It was the 22nd of May, 1984. The place was Nottingham and the venue was Zivargos, a club in the middle of town, I say club because it didn\’t seem like the typical venue. It was clean for one and there were little tables at the back, a dance floor and then the stage.
Broken Bones, the band I played bass for at the time, were playing there supporting Black Flag and originally Hüsker Dü, but they never left the USA for some reason.
We find the venue, get in, walk down the stairs get our equipment in and after getting over the surprise and shock that we were playing there, were confronted by two men doing sit ups and press ups by one of the tables at the back. One of them, a young Henry Rollins, looked up at these scruffy punks from Stoke then carried on with what he was doing.
After what seemed like ages waiting for them to finish their sound check we got a 10 minute slot to thrash through a couple of songs before the doors opened.
The first band on were just a few of the Black Flag roadies, the Nig Heist, who just seemed to jam along and make stuff up while singing lyrics that were not unlike The Meatmen. Slightly inappropriate but kind of funny.
So then it was Broken Bones\’s turn to play and by this time there were a lot of people in the crowd, which will become significant later. We play a great set and go down really well, with lots of people stage diving, singing along to Decapitated etc.
We head off backstage, move our equipment off the stage, grab a beer and wait for Black Flag to start. In the meantime we were thinking that everyone was hanging around the bar area at the back, so when Black Flag hit the stage and start making a noise we assuming that people would start to make their way to the front. They kick in with a song, that ends, then another but there\’s not a great deal of people watching them, well only about half of what was in front of me whilst blasting out ‘I.O.U Nothing’ a little earlier. It turns out (we later found out) that most people had come to see us and left when we finished.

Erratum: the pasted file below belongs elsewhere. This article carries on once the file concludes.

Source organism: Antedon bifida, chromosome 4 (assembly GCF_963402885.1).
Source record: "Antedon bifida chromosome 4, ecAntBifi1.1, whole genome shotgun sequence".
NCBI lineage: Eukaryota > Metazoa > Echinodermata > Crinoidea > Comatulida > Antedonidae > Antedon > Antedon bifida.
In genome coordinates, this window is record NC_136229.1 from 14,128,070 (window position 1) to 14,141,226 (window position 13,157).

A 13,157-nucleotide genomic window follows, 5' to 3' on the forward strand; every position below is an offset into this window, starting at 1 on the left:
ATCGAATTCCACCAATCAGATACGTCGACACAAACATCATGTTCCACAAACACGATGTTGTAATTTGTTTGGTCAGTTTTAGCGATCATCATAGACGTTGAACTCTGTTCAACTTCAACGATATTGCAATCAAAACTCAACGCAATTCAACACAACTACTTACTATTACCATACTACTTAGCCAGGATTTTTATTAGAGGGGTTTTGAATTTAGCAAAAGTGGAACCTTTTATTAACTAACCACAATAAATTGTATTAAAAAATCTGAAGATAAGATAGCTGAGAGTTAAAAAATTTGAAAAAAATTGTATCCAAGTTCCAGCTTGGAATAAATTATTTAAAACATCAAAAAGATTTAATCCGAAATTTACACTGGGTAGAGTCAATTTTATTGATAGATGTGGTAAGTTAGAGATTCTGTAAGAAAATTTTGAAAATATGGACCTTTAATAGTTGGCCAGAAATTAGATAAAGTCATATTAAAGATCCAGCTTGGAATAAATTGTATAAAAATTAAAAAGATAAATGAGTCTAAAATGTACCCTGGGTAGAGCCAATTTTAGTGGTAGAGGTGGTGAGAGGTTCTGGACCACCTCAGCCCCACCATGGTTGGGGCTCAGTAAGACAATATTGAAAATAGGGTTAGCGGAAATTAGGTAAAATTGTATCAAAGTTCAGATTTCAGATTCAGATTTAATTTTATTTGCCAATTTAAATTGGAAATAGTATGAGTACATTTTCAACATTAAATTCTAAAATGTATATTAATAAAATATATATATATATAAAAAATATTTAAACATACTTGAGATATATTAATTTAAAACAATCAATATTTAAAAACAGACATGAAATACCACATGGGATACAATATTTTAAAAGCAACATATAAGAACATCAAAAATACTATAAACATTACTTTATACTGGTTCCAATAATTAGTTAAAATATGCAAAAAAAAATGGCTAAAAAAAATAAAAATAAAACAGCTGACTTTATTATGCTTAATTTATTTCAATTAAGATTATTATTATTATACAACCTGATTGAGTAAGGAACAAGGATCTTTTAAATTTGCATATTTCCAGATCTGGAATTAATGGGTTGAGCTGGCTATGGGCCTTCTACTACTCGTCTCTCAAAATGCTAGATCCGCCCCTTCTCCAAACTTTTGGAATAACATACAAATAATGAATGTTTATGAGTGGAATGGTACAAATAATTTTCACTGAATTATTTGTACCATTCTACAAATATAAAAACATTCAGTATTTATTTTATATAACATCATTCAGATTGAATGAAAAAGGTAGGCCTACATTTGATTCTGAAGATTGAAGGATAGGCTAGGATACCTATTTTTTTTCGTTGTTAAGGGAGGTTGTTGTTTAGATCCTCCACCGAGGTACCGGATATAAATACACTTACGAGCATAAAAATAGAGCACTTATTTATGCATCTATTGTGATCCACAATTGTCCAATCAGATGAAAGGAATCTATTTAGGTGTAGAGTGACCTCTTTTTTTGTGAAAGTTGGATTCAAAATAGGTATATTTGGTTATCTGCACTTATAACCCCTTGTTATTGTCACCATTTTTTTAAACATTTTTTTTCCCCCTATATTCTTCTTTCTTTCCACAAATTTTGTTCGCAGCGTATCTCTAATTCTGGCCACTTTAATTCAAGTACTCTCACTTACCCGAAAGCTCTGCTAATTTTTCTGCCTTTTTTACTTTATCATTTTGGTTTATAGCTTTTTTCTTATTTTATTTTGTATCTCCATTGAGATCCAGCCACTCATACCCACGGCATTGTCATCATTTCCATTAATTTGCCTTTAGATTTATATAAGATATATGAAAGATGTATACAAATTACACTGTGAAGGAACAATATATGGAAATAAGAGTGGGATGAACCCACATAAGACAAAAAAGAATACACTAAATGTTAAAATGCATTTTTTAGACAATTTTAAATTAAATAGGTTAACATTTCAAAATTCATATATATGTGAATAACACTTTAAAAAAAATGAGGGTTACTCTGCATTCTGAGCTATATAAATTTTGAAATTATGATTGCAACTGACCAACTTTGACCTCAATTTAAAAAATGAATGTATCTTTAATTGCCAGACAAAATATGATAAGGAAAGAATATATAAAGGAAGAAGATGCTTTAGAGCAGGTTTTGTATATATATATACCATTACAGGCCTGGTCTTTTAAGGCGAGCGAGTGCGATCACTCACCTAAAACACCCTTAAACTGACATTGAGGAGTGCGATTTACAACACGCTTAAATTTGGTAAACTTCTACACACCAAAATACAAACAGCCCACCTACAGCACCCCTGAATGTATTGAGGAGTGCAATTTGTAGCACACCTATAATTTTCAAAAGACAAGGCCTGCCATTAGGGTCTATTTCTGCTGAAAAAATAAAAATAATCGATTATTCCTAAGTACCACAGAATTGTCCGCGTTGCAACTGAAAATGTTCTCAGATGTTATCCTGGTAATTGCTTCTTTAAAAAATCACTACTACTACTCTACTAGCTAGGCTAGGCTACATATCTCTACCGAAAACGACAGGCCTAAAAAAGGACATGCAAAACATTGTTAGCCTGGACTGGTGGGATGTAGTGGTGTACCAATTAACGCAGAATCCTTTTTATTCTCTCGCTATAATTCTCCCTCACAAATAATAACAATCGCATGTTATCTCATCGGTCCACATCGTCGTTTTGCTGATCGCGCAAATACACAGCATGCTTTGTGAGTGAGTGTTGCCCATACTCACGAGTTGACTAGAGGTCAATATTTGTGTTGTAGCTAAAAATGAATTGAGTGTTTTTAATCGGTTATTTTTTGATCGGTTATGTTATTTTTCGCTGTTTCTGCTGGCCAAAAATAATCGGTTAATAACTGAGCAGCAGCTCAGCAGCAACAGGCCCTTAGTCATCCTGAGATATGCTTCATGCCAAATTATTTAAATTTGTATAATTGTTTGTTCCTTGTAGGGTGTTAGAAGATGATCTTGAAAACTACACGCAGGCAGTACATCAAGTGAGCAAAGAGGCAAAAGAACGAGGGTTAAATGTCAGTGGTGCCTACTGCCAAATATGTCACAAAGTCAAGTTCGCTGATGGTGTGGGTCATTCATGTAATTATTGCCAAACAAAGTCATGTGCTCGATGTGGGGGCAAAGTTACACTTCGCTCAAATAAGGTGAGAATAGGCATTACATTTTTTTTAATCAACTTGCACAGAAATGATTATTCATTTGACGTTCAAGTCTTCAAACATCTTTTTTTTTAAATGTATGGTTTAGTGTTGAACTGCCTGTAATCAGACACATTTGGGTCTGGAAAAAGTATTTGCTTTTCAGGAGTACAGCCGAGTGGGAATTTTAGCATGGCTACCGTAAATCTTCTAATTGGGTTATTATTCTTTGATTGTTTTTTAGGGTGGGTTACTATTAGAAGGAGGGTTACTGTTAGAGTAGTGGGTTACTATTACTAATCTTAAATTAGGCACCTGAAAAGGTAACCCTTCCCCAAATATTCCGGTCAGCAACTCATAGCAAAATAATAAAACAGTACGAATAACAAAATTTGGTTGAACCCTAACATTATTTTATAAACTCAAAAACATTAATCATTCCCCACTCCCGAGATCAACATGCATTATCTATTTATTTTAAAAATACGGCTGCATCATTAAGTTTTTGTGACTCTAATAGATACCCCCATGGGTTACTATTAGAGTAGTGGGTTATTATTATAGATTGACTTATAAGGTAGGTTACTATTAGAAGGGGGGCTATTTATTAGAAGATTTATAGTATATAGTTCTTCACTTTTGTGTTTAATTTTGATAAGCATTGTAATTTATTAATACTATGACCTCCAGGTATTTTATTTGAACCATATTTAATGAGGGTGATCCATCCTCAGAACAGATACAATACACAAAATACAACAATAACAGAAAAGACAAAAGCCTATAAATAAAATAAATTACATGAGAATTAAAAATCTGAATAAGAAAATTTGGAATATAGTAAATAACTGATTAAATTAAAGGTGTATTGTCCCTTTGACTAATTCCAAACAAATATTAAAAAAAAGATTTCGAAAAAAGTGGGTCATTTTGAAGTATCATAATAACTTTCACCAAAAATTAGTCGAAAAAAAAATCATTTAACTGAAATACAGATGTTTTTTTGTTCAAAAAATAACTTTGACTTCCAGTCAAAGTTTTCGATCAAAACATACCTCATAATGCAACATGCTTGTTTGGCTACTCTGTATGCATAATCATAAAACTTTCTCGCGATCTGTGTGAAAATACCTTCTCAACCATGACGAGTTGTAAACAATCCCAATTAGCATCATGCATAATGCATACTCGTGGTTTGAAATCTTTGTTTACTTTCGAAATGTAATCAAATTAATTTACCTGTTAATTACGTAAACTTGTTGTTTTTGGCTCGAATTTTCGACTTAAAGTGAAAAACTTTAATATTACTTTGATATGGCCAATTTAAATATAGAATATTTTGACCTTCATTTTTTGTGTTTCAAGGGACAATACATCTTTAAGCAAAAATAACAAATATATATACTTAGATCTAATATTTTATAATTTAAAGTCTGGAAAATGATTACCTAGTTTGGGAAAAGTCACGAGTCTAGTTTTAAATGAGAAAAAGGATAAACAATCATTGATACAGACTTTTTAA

I know, that at the time, Black Flag were an acquired taste and a lot of people in the UK didn\’t quite get them, with the out of tune but sounding sort of right guitar solo\’s by Greg Ginn. People, including me, were used to the slickness of Bones from Discharge.
Anyway, watching them was quite an experience. Rollins was his usual self, all evil stares, just wearing a pair of shorts and his long hair stuck to his face due to his excessive sweating. I felt scared just to look at him because he had this evil glare which said \”Don\’t you even think about fucking with me or I will rip your head off and shit down your neck\”, yeah that kind of thing. Well, it was during one of those glaring moments that a girl sitting on the edge of the stage with her back to him and him standing almost over her doing the scary glare thing, that she stretched out her arm above her head and proceeded to place her hand inside his shorts and play a little pocket billiards. What did Rollins do? Nothing, he didn\’t even flinch, look down, step back……Nothing. Not a twitch. He just carried on singing as if nothing was going on. She soon get bored of not getting a reaction (or an erection for that matter) so grabbed a cigarette off a friend and carried on drinking and smoking.
Safe to say the rest of the gig finished with no problems and Black Flag were great. Henry, Greg, Kira and the drummer (sorry, I’ve forgotten his name It was Bill Stevenson – Ed) played some of the classic songs that they became famous for and we drove back to Stoke knowing that we were the better band in (most of) the crowds eyes. So there you have it, a little insight into life into playing punk rock in the mid eighties… Paul Hoddy